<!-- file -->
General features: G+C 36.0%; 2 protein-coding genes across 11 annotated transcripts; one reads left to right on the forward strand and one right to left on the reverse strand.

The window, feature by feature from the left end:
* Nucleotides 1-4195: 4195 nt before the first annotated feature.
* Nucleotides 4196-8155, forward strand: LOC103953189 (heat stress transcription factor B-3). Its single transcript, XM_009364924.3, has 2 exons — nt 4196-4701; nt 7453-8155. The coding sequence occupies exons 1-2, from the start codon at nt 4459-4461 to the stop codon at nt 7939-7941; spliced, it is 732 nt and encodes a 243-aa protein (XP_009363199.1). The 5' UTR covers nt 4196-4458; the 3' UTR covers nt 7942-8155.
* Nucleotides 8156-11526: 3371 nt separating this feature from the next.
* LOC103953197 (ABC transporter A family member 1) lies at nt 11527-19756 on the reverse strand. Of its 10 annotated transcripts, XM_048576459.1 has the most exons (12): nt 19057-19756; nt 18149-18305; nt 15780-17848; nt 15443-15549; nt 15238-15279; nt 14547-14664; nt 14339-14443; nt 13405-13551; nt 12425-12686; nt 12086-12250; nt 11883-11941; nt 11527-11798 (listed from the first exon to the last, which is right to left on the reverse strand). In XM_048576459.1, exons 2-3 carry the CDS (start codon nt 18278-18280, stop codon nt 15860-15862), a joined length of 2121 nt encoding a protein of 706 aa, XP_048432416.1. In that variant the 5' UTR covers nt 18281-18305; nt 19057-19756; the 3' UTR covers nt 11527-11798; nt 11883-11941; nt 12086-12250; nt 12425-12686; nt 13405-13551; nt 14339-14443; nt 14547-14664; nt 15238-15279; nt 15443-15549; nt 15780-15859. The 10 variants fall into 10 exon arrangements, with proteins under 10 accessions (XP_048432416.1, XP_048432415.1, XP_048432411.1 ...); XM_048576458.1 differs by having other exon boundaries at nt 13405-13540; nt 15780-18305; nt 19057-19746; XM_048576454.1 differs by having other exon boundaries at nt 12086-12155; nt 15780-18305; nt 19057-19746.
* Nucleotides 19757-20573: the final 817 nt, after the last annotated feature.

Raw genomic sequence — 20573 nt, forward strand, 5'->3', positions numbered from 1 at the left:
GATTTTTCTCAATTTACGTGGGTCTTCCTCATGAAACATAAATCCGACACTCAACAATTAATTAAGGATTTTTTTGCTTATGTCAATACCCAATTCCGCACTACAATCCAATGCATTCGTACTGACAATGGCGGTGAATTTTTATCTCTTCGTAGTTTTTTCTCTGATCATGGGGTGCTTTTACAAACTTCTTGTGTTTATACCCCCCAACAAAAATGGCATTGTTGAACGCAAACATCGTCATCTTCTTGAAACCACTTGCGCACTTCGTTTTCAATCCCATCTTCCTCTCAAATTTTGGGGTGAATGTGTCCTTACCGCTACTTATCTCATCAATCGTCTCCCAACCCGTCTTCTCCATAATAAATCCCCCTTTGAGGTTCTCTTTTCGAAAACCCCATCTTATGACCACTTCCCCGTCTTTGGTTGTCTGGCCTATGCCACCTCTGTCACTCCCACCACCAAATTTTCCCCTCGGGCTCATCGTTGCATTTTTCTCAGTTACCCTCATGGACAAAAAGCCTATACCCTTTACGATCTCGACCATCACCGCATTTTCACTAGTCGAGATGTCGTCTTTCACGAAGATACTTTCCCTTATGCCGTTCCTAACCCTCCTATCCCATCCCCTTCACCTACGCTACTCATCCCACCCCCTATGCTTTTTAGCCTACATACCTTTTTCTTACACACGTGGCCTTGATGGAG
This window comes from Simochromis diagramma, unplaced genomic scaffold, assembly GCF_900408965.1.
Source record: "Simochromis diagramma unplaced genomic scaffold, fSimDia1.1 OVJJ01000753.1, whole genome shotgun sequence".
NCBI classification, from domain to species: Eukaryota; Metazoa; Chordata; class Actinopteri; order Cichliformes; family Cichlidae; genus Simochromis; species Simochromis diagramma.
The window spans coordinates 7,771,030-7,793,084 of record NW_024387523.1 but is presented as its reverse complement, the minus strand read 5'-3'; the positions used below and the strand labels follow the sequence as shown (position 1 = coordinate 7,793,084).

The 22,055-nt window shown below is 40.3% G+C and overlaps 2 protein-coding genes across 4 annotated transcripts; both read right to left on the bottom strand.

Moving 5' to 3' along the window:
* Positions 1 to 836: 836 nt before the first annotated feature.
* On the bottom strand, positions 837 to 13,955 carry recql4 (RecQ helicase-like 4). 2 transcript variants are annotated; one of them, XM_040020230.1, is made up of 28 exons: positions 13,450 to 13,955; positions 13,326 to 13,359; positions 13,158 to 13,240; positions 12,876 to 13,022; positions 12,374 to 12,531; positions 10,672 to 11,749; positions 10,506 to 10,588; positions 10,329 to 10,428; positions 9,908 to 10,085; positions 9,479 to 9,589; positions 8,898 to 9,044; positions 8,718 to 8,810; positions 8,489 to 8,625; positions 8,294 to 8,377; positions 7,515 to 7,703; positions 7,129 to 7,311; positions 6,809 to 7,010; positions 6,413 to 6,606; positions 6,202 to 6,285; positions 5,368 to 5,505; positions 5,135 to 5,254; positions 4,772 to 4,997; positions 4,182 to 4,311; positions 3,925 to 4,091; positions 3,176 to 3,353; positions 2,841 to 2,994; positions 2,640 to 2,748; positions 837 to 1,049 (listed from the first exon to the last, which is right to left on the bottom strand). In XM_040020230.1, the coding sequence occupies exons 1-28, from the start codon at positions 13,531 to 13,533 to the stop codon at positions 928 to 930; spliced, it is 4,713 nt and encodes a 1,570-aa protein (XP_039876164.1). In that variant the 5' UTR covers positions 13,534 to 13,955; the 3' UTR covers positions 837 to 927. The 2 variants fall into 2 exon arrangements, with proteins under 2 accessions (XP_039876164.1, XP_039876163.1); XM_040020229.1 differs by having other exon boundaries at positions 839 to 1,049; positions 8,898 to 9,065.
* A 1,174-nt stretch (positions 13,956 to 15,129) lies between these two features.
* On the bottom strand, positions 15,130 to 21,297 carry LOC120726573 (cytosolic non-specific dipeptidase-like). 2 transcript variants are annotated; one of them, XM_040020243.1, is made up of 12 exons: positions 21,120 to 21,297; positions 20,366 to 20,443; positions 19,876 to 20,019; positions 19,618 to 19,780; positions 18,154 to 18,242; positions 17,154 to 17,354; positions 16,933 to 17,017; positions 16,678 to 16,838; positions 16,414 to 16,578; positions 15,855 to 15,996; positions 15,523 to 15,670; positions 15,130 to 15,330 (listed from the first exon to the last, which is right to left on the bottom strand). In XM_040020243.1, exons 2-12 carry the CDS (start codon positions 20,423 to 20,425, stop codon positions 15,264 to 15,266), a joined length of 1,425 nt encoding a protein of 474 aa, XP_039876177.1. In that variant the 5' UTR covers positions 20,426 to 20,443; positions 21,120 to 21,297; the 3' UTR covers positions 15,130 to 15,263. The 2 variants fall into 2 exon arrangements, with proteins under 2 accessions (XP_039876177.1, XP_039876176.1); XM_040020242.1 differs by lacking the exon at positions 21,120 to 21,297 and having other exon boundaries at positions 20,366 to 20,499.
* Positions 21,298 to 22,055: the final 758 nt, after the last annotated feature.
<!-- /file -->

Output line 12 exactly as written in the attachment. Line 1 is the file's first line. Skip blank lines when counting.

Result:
NCBI classification, from domain to species: Eukaryota; Metazoa; Chordata; class Actinopteri; order Cichliformes; family Cichlidae; genus Simochromis; species Simochromis diagramma.